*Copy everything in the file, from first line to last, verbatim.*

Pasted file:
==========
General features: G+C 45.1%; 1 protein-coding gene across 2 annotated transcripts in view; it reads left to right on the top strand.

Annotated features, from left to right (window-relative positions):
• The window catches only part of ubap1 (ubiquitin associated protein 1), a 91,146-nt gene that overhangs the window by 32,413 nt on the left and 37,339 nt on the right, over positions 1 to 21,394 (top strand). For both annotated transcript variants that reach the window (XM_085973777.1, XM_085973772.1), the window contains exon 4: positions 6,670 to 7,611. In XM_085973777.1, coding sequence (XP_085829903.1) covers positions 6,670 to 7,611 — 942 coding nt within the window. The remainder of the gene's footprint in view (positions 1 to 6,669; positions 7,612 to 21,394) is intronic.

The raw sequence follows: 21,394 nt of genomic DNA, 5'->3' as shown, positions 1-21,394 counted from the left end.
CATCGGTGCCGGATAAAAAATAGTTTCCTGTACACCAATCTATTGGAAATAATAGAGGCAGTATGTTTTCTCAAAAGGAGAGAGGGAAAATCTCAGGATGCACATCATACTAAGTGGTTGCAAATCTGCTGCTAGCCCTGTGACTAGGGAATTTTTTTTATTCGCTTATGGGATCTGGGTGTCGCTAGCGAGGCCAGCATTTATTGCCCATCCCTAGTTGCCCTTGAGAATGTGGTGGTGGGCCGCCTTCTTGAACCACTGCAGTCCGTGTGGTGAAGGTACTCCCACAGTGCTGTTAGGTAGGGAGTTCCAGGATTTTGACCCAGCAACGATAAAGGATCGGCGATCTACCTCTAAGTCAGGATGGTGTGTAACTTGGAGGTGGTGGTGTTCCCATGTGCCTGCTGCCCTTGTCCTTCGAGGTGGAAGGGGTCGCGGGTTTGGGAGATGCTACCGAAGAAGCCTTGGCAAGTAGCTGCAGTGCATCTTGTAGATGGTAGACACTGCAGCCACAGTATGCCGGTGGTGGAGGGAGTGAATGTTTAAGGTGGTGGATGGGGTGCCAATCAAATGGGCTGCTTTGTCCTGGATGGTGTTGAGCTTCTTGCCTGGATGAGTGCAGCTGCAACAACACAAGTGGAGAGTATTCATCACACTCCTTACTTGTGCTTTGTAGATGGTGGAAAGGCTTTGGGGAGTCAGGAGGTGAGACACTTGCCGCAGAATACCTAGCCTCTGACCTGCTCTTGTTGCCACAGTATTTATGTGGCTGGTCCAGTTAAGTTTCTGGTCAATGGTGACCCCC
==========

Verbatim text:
General features: G+C 45.1%; 1 protein-coding gene across 2 annotated transcripts in view; it reads left to right on the top strand.

Annotated features, from left to right (window-relative positions):
• The window catches only part of ubap1 (ubiquitin associated protein 1), a 91,146-nt gene that overhangs the window by 32,413 nt on the left and 37,339 nt on the right, over positions 1 to 21,394 (top strand). For both annotated transcript variants that reach the window (XM_085973777.1, XM_085973772.1), the window contains exon 4: positions 6,670 to 7,611. In XM_085973777.1, coding sequence (XP_085829903.1) covers positions 6,670 to 7,611 — 942 coding nt within the window. The remainder of the gene's footprint in view (positions 1 to 6,669; positions 7,612 to 21,394) is intronic.

The raw sequence follows: 21,394 nt of genomic DNA, 5'->3' as shown, positions 1-21,394 counted from the left end.
CATCGGTGCCGGATAAAAAATAGTTTCCTGTACACCAATCTATTGGAAATAATAGAGGCAGTATGTTTTCTCAAAAGGAGAGAGGGAAAATCTCAGGATGCACATCATACTAAGTGGTTGCAAATCTGCTGCTAGCCCTGTGACTAGGGAATTTTTTTTATTCGCTTATGGGATCTGGGTGTCGCTAGCGAGGCCAGCATTTATTGCCCATCCCTAGTTGCCCTTGAGAATGTGGTGGTGGGCCGCCTTCTTGAACCACTGCAGTCCGTGTGGTGAAGGTACTCCCACAGTGCTGTTAGGTAGGGAGTTCCAGGATTTTGACCCAGCAACGATAAAGGATCGGCGATCTACCTCTAAGTCAGGATGGTGTGTAACTTGGAGGTGGTGGTGTTCCCATGTGCCTGCTGCCCTTGTCCTTCGAGGTGGAAGGGGTCGCGGGTTTGGGAGATGCTACCGAAGAAGCCTTGGCAAGTAGCTGCAGTGCATCTTGTAGATGGTAGACACTGCAGCCACAGTATGCCGGTGGTGGAGGGAGTGAATGTTTAAGGTGGTGGATGGGGTGCCAATCAAATGGGCTGCTTTGTCCTGGATGGTGTTGAGCTTCTTGCCTGGATGAGTGCAGCTGCAACAACACAAGTGGAGAGTATTCATCACACTCCTTACTTGTGCTTTGTAGATGGTGGAAAGGCTTTGGGGAGTCAGGAGGTGAGACACTTGCCGCAGAATACCTAGCCTCTGACCTGCTCTTGTTGCCACAGTATTTATGTGGCTGGTCCAGTTAAGTTTCTGGTCAATGGTGACCCCC